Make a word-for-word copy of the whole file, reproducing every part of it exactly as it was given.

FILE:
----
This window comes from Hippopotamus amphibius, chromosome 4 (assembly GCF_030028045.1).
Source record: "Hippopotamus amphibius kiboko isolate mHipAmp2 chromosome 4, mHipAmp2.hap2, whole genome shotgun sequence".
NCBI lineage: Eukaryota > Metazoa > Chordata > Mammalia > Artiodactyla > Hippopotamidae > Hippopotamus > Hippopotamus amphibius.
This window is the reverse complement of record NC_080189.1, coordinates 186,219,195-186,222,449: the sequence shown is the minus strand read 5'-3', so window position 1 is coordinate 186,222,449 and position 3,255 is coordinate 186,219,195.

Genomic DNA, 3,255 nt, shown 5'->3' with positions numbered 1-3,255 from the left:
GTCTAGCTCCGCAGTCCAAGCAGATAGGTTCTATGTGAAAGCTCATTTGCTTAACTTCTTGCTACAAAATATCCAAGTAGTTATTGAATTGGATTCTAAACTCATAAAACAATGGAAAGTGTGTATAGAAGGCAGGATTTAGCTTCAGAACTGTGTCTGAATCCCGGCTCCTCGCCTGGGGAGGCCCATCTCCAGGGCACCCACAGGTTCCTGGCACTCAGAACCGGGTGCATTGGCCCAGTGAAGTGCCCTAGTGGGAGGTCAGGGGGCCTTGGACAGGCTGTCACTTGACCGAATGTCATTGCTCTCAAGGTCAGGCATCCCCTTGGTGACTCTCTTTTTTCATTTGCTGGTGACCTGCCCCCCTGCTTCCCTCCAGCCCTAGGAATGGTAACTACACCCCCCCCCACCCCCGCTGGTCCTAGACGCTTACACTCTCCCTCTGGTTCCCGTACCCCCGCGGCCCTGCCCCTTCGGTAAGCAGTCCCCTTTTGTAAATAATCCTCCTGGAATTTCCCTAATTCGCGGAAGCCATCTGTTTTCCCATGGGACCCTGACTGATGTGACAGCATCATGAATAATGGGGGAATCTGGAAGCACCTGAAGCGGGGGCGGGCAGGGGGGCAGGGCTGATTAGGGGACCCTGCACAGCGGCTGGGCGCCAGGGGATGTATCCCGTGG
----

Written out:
This window comes from Hippopotamus amphibius, chromosome 4 (assembly GCF_030028045.1).
Source record: "Hippopotamus amphibius kiboko isolate mHipAmp2 chromosome 4, mHipAmp2.hap2, whole genome shotgun sequence".
NCBI lineage: Eukaryota > Metazoa > Chordata > Mammalia > Artiodactyla > Hippopotamidae > Hippopotamus > Hippopotamus amphibius.
This window is the reverse complement of record NC_080189.1, coordinates 186,219,195-186,222,449: the sequence shown is the minus strand read 5'-3', so window position 1 is coordinate 186,222,449 and position 3,255 is coordinate 186,219,195.

Genomic DNA, 3,255 nt, shown 5'->3' with positions numbered 1-3,255 from the left:
GTCTAGCTCCGCAGTCCAAGCAGATAGGTTCTATGTGAAAGCTCATTTGCTTAACTTCTTGCTACAAAATATCCAAGTAGTTATTGAATTGGATTCTAAACTCATAAAACAATGGAAAGTGTGTATAGAAGGCAGGATTTAGCTTCAGAACTGTGTCTGAATCCCGGCTCCTCGCCTGGGGAGGCCCATCTCCAGGGCACCCACAGGTTCCTGGCACTCAGAACCGGGTGCATTGGCCCAGTGAAGTGCCCTAGTGGGAGGTCAGGGGGCCTTGGACAGGCTGTCACTTGACCGAATGTCATTGCTCTCAAGGTCAGGCATCCCCTTGGTGACTCTCTTTTTTCATTTGCTGGTGACCTGCCCCCCTGCTTCCCTCCAGCCCTAGGAATGGTAACTACACCCCCCCCCACCCCCGCTGGTCCTAGACGCTTACACTCTCCCTCTGGTTCCCGTACCCCCGCGGCCCTGCCCCTTCGGTAAGCAGTCCCCTTTTGTAAATAATCCTCCTGGAATTTCCCTAATTCGCGGAAGCCATCTGTTTTCCCATGGGACCCTGACTGATGTGACAGCATCATGAATAATGGGGGAATCTGGAAGCACCTGAAGCGGGGGCGGGCAGGGGGGCAGGGCTGATTAGGGGACCCTGCACAGCGGCTGGGCGCCAGGGGATGTATCCCGTGG